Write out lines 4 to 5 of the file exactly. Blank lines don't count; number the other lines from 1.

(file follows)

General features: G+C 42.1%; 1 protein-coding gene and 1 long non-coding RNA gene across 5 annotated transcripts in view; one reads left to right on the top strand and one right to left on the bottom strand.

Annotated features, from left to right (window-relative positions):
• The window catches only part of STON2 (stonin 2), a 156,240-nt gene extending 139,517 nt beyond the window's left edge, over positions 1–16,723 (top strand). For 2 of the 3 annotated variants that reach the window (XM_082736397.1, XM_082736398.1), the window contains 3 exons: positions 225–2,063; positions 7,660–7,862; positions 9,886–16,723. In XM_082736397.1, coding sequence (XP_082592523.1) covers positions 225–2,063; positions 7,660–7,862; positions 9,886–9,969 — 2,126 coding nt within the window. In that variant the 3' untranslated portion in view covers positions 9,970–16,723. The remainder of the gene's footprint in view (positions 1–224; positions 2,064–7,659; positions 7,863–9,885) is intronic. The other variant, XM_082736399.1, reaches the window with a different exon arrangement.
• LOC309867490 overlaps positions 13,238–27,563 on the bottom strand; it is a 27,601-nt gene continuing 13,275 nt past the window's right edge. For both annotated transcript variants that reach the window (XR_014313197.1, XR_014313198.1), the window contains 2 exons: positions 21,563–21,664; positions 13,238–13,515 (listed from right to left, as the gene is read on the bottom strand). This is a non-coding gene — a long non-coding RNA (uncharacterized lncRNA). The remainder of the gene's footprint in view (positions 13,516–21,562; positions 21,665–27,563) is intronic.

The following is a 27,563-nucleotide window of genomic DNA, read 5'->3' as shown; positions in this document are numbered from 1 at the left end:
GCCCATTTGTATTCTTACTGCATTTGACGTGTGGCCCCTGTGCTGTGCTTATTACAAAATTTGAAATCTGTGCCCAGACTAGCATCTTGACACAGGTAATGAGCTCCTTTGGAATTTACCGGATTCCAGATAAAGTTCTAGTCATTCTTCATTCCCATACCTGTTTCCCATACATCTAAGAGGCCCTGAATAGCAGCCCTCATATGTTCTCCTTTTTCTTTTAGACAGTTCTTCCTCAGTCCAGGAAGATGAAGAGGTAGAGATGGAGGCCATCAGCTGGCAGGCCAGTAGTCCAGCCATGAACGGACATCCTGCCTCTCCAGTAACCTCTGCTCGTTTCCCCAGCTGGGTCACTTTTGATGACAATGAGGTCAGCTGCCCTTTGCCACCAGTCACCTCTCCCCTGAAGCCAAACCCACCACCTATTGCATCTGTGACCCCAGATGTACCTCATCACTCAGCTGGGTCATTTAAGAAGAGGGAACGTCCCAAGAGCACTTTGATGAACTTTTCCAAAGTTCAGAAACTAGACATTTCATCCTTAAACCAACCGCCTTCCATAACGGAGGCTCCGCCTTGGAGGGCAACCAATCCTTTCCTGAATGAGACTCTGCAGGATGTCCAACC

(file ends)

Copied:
• LOC309867490 overlaps positions 13,238–27,563 on the bottom strand; it is a 27,601-nt gene continuing 13,275 nt past the window's right edge. For both annotated transcript variants that reach the window (XR_014313197.1, XR_014313198.1), the window contains 2 exons: positions 21,563–21,664; positions 13,238–13,515 (listed from right to left, as the gene is read on the bottom strand). This is a non-coding gene — a long non-coding RNA (uncharacterized lncRNA). The remainder of the gene's footprint in view (positions 13,516–21,562; positions 21,665–27,563) is intronic.

The following is a 27,563-nucleotide window of genomic DNA, read 5'->3' as shown; positions in this document are numbered from 1 at the left end: